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    Yeah, I mean that's what I did. So sure, if you like Rails go for it. Rails is a great starting place for building apps. I personally like it a hell of a lot better than the PHP frameworks out there because I think PHP is ugly. But I know people who like it cause they're used to it. So it's a matter of preference. That being said, you're asking a Rails guy, so my answer is yes.
     
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  20. adiakritos
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    adiakritos Bronze Contributor

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    I hear you on the upfront investment / backend payoff point. The idea I have is this - get a simple idea making money first, and if I can get it to that point with the smallest possible upfront investment, then it'll be worth updating the frontend if that's necessary, and at that point I'll know it's worth it.

    The mysterious guy I mentioned in my OP started a publishing business on Wordpress lol. He wrote the theme himself and launched. It caught fire, and at that point he build the entire thing again in Rails to his exact needs. That's a similar approach I'm taking here. Because the upfront cost with the unknown payoff is the biggest motivational detriment I have right now. I spent an absurd amount of time on a meal plan application, so long that I couldn't push to make it work when I started marketing it. I just gave up, especially when I saw SPREADSHEETS going viral and some weird google algorithm that could do what my app did but 10 times better AND the UI was totally confusing and horrible.
     
  21. adiakritos
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    adiakritos Bronze Contributor

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    I use RoR to get things created quickly. My next projects will be small and are perfect for learning Elixir, the next framework I will want to work with for like 10 years probably. It's positioned to be like the successor to Rails, being that is has a similar syntax to Rails but the power of Erlang. The barrier to entry is the learning curve though, so in my mind I'm putting that learning curve off until I have something profitable that will buy me the time to learn the new framework.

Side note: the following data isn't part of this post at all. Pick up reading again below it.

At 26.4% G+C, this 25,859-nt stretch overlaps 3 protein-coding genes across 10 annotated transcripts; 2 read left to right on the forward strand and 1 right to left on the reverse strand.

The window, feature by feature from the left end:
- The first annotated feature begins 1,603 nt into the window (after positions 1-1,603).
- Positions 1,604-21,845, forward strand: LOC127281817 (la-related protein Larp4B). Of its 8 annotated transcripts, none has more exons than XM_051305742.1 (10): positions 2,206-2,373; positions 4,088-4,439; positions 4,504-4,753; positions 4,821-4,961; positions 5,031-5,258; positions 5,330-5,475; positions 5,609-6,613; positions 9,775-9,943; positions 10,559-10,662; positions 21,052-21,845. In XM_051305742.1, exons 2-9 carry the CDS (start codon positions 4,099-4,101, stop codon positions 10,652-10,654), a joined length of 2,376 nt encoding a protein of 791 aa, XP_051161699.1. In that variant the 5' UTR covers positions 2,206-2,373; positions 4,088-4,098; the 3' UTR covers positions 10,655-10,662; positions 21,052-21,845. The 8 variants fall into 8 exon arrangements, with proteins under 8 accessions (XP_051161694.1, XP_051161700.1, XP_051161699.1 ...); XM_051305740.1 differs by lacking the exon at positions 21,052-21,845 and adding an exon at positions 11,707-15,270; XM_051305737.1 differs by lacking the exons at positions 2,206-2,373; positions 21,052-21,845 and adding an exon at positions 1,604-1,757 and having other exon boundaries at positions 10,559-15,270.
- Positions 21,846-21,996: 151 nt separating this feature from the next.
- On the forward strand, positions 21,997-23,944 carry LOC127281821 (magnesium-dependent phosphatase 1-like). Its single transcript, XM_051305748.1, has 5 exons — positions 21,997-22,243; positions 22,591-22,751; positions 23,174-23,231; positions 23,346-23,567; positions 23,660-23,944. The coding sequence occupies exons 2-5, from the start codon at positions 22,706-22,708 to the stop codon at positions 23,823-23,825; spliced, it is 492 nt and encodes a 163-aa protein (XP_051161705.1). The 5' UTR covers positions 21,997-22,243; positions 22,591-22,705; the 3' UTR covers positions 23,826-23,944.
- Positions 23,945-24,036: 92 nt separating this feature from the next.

I've also peeked at the MERN stack but it's a huge time investment to learn all these things together. My goal is to start a business right now, not learn every neat technology out.
     
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  22. Amber E
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    Amber E New Contributor

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    Great information given here. I am currently doing the same thing. Learning how to code on my own. And I really wanted to have my project done by the end of the month, but I will have to push it out. It is funny because as I continue along I am finding better/more efficient ways to do things. It is just frustrating trying to decide if you want to implement it and just toss the effort that you already put it. It is a learning experience though so I keep chugging along.

    I have tried upwork as well, but haven't gotten any bites. I am curious to how you marketed yourself in the beginning to get clients? I feel it would be a great opportunity for me to test my skills and that it would enable me to learn quicker. I am not scared of the hard-work and I think the reason a lot of people fail is because they quit trying when things get tough. So I am going to keep at it. Any suggestions or advise is appreciated.
     
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  23. Roli
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    Roli Gold Contributor Read Millionaire Fastlane I've Read UNSCRIPTED Speedway Pass

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    What you describe is best summed up in a book called Dreaming In Code.
     
  24. Roli
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    Roli Gold Contributor Read Millionaire Fastlane I've Read UNSCRIPTED Speedway Pass

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    Thanks for that info; just one more question; I find that I'm learning lots of theory, and I just want to get coding my own stuff, do you know of a good practice environment/bootcamp, preferably for JS, but I'll take anything at the mo, Python, Solidity, even C!
     
  25. journeyman
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    Very cool, I am going to follow this thread.
    I don't know what's your opinion on learning too many technologies at the begininning??

    I just finished a course teaching the MEAN stack, and I want to go deep with it and learn it very well instead of diluting my focus by learning other languages / frameworks. For now I feel the best thing for me would be to just start building (already have a very challening application in mind).